At a time when the nation reflects and focuses on the history, contributions and lives of Black Americans, our recent International Drug Policy Reform Conference’s town hall presents a profoundly relevant conversation on the extensive intersection of drug policy and Black communities.
Check out this powerful discussion about race, the drug war, and the intersection of the #BlackLivesMatter and drug policy reform movements:
We know that marijuana arrests are the engine driving the U.S. war on drugs. Black and Latino people are arrested at vastly disproportionate rates, even though white people use and sell marijuana at similar rates. We also know that the drug war is a primary source of funding for the tanks in towns like Ferguson, the over-policing in New York City and the unprecedented discretion given to police officers to criminalize Black people.
As an example, both Ramarley Graham and Trayvon Martin, who were both killed in February of 2012, had their alleged marijuana involvement as a tactic to smear their innocence. The murder of Trayvon Martin was the impetus for the Black Lives Matter movement and then propelled by other shooting deaths of men, women and children.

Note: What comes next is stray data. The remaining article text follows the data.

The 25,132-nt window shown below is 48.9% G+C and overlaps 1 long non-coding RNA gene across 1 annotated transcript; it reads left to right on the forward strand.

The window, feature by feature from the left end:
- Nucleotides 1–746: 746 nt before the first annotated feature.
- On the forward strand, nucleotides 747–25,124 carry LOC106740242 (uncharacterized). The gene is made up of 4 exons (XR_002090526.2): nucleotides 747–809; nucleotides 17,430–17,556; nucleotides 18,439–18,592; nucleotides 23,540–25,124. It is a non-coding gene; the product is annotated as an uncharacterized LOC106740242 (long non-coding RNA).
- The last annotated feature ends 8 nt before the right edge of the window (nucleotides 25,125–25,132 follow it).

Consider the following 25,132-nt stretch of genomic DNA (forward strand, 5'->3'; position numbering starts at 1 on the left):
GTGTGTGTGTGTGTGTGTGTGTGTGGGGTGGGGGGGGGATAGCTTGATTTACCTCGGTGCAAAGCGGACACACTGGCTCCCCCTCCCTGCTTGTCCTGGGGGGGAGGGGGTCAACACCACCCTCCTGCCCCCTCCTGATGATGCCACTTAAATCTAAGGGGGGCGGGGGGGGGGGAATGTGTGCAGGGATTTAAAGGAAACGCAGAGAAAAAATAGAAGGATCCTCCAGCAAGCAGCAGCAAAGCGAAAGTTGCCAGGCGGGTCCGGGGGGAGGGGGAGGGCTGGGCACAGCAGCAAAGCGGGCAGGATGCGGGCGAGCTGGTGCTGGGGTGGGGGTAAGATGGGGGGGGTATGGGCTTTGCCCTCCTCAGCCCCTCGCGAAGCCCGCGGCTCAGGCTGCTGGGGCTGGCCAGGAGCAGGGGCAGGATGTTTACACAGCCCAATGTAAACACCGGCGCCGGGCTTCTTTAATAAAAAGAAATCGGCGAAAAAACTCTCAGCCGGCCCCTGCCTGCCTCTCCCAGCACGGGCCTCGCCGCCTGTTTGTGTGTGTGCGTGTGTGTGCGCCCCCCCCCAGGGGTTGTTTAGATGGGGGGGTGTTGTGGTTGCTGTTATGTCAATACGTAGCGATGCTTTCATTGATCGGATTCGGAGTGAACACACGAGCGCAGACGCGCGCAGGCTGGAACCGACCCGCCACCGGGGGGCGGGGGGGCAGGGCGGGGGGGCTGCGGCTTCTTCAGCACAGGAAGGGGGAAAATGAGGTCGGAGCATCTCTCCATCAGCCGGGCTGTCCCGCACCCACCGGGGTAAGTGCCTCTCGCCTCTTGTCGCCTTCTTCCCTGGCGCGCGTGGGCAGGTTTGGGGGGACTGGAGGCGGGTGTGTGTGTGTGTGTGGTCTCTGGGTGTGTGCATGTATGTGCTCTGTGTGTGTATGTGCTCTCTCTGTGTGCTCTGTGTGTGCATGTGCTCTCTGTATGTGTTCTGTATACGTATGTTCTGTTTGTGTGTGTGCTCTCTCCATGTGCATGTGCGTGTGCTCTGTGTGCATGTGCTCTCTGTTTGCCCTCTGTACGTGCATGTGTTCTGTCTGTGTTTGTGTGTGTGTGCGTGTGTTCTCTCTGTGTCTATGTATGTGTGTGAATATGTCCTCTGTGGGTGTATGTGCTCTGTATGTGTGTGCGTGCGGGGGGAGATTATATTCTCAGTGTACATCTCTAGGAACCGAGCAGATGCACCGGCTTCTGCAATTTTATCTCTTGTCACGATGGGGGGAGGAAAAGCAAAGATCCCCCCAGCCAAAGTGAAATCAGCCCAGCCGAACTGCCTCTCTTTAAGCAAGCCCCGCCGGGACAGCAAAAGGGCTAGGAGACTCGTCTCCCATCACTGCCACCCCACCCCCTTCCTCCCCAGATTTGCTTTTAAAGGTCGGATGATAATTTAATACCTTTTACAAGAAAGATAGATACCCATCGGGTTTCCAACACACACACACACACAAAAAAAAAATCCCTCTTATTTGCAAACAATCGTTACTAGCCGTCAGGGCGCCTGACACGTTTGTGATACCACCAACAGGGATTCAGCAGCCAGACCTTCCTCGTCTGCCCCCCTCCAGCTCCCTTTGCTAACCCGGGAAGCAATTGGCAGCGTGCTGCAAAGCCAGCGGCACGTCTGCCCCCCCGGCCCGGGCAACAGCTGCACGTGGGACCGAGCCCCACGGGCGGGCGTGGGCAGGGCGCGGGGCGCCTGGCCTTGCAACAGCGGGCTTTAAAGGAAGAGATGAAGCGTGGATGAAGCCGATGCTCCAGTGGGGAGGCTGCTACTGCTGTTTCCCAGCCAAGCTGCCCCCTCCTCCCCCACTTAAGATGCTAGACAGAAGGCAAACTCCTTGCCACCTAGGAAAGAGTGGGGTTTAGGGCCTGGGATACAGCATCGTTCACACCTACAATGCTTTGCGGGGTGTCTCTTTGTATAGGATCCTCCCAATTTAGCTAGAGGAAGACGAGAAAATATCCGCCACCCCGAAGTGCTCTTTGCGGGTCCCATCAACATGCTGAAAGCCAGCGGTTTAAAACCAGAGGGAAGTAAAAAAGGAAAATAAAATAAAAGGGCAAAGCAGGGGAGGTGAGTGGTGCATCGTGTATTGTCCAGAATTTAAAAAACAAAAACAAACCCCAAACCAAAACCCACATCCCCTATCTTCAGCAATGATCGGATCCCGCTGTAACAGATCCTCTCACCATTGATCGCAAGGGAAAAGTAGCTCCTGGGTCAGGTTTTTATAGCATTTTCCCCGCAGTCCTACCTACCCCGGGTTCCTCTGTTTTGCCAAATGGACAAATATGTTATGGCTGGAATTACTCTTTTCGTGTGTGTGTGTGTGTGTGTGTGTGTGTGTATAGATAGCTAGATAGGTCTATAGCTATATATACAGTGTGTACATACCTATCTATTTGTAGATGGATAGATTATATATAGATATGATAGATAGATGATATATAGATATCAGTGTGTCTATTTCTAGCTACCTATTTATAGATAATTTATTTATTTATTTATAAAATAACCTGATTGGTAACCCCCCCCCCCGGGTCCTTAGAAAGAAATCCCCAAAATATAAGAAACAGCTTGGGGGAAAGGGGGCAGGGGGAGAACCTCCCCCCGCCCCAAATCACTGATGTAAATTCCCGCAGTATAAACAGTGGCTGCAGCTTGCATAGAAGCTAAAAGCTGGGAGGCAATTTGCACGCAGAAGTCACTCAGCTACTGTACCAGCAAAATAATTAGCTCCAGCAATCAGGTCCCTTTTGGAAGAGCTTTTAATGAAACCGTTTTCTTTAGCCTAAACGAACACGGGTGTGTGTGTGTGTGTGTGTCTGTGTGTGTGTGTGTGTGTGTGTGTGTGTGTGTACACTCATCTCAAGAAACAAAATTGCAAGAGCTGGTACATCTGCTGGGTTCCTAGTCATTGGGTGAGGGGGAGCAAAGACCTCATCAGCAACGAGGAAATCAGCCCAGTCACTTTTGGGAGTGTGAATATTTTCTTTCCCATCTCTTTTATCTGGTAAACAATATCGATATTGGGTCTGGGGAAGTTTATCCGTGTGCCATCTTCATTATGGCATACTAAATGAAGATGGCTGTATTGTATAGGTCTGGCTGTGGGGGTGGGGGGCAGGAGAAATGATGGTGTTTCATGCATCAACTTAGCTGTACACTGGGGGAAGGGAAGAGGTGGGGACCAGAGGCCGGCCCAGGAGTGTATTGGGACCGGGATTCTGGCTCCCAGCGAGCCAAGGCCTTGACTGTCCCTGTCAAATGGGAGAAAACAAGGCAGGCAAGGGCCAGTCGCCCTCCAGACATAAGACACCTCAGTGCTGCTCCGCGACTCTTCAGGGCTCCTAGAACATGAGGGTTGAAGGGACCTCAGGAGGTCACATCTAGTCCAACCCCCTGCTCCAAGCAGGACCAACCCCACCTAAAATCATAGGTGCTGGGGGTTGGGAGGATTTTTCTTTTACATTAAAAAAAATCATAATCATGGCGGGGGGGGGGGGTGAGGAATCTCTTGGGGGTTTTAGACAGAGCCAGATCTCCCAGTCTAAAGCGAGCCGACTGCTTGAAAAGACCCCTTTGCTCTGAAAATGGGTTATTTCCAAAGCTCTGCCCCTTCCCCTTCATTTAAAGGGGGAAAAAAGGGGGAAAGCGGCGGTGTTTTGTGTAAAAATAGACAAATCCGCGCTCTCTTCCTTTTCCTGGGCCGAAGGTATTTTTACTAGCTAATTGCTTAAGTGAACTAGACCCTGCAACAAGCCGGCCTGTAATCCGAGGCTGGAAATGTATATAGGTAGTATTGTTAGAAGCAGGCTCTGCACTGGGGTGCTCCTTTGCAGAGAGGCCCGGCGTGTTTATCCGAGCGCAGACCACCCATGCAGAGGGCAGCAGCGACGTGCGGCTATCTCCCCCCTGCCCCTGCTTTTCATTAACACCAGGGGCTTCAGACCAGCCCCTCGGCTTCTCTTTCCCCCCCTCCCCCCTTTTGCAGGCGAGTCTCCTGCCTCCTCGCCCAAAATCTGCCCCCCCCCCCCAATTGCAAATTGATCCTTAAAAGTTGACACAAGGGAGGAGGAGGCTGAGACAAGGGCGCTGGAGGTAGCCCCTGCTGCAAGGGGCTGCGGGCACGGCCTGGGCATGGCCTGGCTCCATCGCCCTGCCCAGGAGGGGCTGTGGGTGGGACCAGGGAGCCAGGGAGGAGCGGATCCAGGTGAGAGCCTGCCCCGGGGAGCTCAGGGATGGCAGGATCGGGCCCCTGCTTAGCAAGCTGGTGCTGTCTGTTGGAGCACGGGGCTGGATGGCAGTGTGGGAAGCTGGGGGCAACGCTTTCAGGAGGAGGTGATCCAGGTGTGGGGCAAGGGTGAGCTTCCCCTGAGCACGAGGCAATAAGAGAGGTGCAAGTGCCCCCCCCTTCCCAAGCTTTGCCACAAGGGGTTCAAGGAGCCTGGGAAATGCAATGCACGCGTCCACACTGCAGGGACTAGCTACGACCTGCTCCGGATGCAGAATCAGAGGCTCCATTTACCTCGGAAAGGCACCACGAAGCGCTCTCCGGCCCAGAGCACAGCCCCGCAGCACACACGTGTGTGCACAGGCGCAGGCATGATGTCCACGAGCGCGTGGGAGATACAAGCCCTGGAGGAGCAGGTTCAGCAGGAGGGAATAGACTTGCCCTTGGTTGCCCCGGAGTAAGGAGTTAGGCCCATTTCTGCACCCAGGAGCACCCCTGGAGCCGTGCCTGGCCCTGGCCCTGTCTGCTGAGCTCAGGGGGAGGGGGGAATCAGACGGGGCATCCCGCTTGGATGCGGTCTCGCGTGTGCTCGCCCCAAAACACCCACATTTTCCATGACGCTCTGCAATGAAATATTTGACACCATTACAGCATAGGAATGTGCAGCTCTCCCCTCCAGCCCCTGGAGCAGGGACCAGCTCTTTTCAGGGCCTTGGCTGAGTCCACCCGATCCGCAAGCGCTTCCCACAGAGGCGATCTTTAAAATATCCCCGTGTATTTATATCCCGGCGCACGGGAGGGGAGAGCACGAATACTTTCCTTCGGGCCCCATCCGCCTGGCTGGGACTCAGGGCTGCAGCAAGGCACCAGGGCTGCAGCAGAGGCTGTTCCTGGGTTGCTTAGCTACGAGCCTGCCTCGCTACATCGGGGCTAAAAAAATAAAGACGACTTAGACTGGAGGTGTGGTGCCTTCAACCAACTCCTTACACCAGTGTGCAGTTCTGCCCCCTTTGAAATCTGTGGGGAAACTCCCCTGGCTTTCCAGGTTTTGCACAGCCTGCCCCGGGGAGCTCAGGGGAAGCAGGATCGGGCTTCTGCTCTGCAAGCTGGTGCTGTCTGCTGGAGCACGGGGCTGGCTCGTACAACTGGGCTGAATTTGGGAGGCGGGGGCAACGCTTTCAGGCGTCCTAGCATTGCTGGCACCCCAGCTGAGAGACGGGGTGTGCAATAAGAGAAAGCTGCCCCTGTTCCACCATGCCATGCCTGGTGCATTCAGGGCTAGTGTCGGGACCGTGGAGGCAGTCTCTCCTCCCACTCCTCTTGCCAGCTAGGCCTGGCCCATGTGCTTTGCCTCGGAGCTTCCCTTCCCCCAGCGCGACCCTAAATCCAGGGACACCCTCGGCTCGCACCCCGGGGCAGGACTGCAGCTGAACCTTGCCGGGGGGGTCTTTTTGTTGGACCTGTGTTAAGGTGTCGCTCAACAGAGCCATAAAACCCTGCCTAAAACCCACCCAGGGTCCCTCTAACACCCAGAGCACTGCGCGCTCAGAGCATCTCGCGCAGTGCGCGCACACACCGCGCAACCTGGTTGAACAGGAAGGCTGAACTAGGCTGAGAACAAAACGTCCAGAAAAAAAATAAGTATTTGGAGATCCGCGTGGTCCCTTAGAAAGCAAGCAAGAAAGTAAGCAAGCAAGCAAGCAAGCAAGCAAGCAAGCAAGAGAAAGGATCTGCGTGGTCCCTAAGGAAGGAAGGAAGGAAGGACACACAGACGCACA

Yet many drug policy organizations have remained largely silent about these connections. With the meteoric rise of the movement for Black lives and the growing tide for broader drug policy reform, essential questions must be addressed. This dialogue speaks to how we can start to course correct and join forces to create a world where all of our communities can thrive safely.
Moderated by writer, activist and DPA’s senior director asha bandele, Connecting the Dots features Patrisse Cullors, co-founder of Black Lives Matter, Lumumba Bandele, senior organizer at the NAACP LDf, Kassandra Frederique, New York Policy Director, Deborah Peterson-Small, executive director of Break the Chains, and T-Dubb-O, hip hop artist and political director of Hands Up United.
Melissa Franqui is the communications coordinator at the Drug Policy Alliance.